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Security is at the core of Vodafone’s offering as a telecoms operator. Adhering to strict rules on data privacy, the company is preparing for the GDPR (General Data Protection Regulation) rules which will be in force in the EU from next year. “An overall IoT system needs to be designed in a secure way from the outset,” advises Brenneis. “It’s the customer’s responsibility or that of the system integrator. On our side, when we supply IoT connectivity we need to ensure the SIM card, data connection and the system – our service delivery platform – are secure and not vulnerable to hacking. We use a Virtual Private Network (VPN) for the connection between a central station and our global sim card and we also have encryption and authentication mechanisms built into our SIM and the VPN. We actively monitor both our communication channels and our data centres, so with these hurdles in place, we deter hackers and keep our networks safe.”

The traditional choices for IoT connectivity have been wifi, cellular and fixed line, but what technological breakthroughs can companies harness or securely embrace digital transformation with IoT? “In our opinion, NB-IoT (NarrowBand-IoT – a Low Power Wide Area Network radio technology developed to enable a wide range of devices and services to be connected using cellular telecommunications bands) fills a void in the market some proprietary technologies like Sigfox tried to fill,” says Brenneis. “But these were not standardised to make it easy to buy the hardware from suppliers with the help of several network operators for systems support. That void, where you have relatively low data volumes, but with the need for a robust and reliable system, required a low-cost solution with long battery life. Typical application examples would be water and gas meters where there is no power line. That’s why Vodafone took the lead in the industry to help define this new standard and to roll out these networks, enabling the highest bandwidth with low latency. It’s a great example of technology enabling efficiency and completely new business models where, for example, you can have connected fire sensors on a cost-effective budget.”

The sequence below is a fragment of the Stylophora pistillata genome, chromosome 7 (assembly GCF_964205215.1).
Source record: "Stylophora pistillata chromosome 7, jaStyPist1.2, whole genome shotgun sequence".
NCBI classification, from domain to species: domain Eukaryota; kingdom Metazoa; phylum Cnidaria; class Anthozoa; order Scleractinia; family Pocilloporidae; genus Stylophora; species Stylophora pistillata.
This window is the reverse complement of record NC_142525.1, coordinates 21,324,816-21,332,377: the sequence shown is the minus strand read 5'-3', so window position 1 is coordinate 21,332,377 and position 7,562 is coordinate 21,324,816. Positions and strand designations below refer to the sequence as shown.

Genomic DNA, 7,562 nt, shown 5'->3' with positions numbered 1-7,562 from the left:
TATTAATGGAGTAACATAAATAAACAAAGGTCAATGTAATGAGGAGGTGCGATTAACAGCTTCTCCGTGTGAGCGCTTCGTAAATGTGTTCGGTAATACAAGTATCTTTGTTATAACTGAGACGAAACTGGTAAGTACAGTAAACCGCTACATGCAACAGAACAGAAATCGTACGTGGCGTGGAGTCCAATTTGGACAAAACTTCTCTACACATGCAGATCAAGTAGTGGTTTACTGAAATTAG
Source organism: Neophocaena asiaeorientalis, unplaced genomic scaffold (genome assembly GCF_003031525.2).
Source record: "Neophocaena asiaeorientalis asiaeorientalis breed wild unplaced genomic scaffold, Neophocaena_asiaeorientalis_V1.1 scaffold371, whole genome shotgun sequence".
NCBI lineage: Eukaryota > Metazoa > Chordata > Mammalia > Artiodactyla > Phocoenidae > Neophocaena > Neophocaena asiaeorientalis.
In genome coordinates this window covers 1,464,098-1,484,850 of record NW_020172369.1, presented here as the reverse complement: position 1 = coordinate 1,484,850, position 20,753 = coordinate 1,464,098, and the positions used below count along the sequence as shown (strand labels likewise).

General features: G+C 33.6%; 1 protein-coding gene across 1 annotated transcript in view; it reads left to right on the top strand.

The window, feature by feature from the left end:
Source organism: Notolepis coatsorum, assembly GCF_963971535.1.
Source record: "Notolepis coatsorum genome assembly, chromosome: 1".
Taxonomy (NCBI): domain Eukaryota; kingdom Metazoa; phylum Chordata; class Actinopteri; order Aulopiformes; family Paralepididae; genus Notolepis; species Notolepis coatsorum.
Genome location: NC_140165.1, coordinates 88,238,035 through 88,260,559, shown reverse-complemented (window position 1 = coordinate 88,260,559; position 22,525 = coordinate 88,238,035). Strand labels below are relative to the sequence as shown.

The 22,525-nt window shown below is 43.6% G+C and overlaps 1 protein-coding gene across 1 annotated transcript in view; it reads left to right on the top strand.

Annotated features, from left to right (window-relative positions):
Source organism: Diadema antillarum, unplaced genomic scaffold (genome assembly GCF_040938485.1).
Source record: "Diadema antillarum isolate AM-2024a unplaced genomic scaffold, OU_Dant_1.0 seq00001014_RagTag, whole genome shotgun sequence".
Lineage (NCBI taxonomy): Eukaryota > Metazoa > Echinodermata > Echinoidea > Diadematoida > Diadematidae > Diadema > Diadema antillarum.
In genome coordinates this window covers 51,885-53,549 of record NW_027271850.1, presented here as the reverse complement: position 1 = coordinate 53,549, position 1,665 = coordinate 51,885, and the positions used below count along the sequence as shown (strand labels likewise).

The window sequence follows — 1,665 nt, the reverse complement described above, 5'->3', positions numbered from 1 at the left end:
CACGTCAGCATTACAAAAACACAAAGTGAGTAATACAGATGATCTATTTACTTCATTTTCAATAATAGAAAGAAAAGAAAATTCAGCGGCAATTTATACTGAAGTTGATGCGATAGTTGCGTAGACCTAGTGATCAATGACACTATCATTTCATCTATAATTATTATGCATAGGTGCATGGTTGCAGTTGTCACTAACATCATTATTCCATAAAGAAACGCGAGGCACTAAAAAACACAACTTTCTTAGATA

Revenues from IoT
Efficiency may be the most common reason IoT is embraced but what are the other key benefits? “Ten years ago, when IoT emerged, it was called M2M (Machine to Machine) and fleet management was a very dominant application. Now, there are also more IoT solutions for customers allowing them to open new revenue streams,” explains Brenneis. “Car manufacturers don’t just sell the car’s connectivity, but can collect a monthly service fee from the customer for the connected features. At the start of the decade TomTom created HD Traffic, which was the first system to measure traffic accurately on smaller streets as well as major highways opening up a new market for them. Amazon created an e-reader with an embedded SIM card that was completely invisible to the customer to download books and helped to drive sales. These are the big trends and there are also new service models for customer contracts for remote monitoring and control of an asset like a home’s heating system, lessening reliance on service technicians.”

Vodafone worked with Analysys Mason to deliver the Barometer Report. The agency predicts by 2022 the adoption of IoT solutions will be much more widespread than the current 29% identified in the survey, driven by unexpected developments as IoT becomes more mass market. They expect it will become simpler, faster and cheaper to build IoT products when the current standards battles have been played out.

IoT has gone from niche to mainstream in just five years and Brenneis believes it will continue to grow the world over, noting that the number of skilled software engineers and hardware integrators present in a region will determine the scale of its development there. 

"We’ve only seen the beginning of the positive impact IoT can have,” he adds. “In retail, the customer experience can be streamlined with more accurate real-time, location-specific delivery services that bring the purchase to you.” 

The self-ordering fridge may not have made a lasting impression, but Brenneis expects that eventually you’ll be able to walk in to a supermarket take what you want and walk out as your purchases will identify themselves via connection with your phone and you’ll be billed automatically. Meanwhile, in the transport arena, he predicts traffic flow will be massively improved through new solutions like automated driving and parking space management. “We’ll see a positive impact on the world because all this stuff that costs us a lot of time will be made simpler and more effective,” he enthuses.